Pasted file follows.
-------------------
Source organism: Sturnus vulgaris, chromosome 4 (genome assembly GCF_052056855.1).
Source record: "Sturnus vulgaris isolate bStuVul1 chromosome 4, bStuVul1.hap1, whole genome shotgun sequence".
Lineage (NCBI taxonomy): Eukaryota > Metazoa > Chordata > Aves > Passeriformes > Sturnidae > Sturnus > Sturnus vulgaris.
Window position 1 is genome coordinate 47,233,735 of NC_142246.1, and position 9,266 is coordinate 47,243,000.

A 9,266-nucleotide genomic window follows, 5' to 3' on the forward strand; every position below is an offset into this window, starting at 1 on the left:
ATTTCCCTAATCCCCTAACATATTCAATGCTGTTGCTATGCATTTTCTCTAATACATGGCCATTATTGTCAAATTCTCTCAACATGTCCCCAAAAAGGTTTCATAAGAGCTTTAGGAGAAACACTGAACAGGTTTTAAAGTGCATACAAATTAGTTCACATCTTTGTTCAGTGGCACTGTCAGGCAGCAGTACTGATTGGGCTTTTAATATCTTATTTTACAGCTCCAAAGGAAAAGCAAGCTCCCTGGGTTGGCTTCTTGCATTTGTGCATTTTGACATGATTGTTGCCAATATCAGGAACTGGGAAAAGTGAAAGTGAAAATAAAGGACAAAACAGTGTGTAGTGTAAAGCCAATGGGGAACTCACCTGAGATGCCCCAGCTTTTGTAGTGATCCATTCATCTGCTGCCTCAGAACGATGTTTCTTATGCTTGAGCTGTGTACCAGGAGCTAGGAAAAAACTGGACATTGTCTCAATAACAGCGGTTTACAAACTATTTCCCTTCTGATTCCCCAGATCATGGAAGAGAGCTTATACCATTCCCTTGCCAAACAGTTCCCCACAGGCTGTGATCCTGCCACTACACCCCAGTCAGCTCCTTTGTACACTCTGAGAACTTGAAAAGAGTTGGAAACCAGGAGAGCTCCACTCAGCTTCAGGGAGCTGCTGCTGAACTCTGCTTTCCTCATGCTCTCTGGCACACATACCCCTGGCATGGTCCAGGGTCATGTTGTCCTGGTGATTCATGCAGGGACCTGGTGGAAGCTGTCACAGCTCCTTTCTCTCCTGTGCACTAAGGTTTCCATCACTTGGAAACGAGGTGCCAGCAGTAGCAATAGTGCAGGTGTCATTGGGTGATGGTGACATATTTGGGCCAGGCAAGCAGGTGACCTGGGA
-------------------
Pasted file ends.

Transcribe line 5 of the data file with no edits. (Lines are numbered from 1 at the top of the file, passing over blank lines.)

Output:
A 9,266-nucleotide genomic window follows, 5' to 3' on the forward strand; every position below is an offset into this window, starting at 1 on the left: